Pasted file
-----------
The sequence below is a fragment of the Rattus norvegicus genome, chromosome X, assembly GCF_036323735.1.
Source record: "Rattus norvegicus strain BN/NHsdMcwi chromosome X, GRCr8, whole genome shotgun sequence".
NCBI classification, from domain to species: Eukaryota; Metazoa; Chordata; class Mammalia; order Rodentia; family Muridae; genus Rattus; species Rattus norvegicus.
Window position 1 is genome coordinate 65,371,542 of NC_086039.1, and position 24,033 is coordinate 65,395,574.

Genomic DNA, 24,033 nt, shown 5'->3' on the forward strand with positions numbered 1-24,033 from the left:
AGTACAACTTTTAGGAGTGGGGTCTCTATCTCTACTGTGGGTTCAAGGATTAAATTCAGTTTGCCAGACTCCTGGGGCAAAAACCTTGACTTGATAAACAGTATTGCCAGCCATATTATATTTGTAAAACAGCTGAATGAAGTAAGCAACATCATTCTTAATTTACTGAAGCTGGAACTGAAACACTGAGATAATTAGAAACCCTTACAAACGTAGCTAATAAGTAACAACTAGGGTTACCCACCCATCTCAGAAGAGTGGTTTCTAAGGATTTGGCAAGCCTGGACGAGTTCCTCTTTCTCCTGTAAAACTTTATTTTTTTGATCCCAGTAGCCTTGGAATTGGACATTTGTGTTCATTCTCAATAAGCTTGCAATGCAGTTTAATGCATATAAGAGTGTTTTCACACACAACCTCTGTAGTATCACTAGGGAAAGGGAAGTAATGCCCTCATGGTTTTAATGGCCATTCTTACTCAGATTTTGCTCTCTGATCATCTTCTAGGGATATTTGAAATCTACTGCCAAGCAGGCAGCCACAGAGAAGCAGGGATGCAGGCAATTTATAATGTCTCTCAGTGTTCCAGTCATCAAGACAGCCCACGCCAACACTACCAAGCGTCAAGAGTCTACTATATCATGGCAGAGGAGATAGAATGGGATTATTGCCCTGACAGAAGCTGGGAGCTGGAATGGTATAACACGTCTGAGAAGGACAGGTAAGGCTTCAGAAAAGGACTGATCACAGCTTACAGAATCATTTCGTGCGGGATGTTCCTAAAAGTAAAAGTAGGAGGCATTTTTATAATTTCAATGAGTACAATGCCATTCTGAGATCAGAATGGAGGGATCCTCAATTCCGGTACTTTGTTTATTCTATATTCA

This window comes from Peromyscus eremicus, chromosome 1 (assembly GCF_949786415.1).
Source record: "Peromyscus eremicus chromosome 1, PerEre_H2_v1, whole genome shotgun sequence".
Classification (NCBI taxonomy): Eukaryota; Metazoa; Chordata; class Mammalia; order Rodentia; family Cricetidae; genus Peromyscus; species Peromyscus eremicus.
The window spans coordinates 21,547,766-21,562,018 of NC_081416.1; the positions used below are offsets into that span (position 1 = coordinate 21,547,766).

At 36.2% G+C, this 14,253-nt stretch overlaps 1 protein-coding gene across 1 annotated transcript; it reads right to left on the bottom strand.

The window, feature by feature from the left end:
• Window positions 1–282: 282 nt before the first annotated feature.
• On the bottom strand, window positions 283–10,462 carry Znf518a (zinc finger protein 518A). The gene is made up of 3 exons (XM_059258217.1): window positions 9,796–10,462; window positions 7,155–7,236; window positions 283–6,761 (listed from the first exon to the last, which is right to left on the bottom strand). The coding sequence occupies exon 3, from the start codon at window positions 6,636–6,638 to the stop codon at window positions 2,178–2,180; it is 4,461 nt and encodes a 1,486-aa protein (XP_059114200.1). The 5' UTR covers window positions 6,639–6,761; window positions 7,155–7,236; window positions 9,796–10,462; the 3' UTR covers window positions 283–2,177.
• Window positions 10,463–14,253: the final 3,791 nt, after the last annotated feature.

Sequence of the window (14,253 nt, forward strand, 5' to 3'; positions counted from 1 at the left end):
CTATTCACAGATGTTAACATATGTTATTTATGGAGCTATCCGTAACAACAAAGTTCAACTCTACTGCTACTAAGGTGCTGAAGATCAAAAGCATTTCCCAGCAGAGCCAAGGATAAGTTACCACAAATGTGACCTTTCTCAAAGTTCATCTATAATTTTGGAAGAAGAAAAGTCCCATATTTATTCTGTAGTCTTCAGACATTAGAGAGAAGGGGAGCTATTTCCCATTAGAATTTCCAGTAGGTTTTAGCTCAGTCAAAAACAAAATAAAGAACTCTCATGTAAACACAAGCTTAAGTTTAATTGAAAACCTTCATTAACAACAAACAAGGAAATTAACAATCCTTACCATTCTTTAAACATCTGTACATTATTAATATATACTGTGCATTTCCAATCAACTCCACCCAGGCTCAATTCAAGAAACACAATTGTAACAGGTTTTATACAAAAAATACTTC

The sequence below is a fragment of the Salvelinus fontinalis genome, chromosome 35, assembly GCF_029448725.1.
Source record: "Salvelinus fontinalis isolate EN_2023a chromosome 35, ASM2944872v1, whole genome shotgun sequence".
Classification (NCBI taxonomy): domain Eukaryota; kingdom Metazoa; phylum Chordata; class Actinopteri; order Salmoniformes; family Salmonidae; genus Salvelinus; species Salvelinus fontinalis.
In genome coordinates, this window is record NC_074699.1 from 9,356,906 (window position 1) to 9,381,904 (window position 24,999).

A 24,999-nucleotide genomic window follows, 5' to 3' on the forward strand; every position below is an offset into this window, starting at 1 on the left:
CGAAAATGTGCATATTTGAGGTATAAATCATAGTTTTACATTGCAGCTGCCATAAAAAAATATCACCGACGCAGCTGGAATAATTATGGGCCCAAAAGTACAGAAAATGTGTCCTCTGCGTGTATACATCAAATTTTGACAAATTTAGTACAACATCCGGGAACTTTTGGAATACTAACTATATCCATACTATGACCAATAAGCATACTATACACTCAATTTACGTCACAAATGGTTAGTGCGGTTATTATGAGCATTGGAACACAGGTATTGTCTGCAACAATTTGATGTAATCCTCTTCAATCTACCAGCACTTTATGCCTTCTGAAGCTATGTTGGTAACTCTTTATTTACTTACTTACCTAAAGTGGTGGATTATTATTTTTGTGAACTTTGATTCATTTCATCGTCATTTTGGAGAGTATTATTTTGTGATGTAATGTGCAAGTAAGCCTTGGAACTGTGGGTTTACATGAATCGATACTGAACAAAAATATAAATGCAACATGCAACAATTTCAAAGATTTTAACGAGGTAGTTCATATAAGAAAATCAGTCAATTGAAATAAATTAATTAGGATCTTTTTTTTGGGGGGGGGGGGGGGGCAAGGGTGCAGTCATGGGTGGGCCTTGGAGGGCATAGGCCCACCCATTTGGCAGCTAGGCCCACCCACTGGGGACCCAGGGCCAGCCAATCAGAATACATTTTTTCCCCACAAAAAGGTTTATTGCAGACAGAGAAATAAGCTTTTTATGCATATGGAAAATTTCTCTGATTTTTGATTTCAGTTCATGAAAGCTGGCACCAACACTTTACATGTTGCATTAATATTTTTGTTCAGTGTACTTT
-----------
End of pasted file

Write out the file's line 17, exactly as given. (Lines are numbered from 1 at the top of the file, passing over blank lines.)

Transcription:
CTATTCACAGATGTTAACATATGTTATTTATGGAGCTATCCGTAACAACAAAGTTCAACTCTACTGCTACTAAGGTGCTGAAGATCAAAAGCATTTCCCAGCAGAGCCAAGGATAAGTTACCACAAATGTGACCTTTCTCAAAGTTCATCTATAATTTTGGAAGAAGAAAAGTCCCATATTTATTCTGTAGTCTTCAGACATTAGAGAGAAGGGGAGCTATTTCCCATTAGAATTTCCAGTAGGTTTTAGCTCAGTCAAAAACAAAATAAAGAACTCTCATGTAAACACAAGCTTAAGTTTAATTGAAAACCTTCATTAACAACAAACAAGGAAATTAACAATCCTTACCATTCTTTAAACATCTGTACATTATTAATATATACTGTGCATTTCCAATCAACTCCACCCAGGCTCAATTCAAGAAACACAATTGTAACAGGTTTTATACAAAAAATACTTC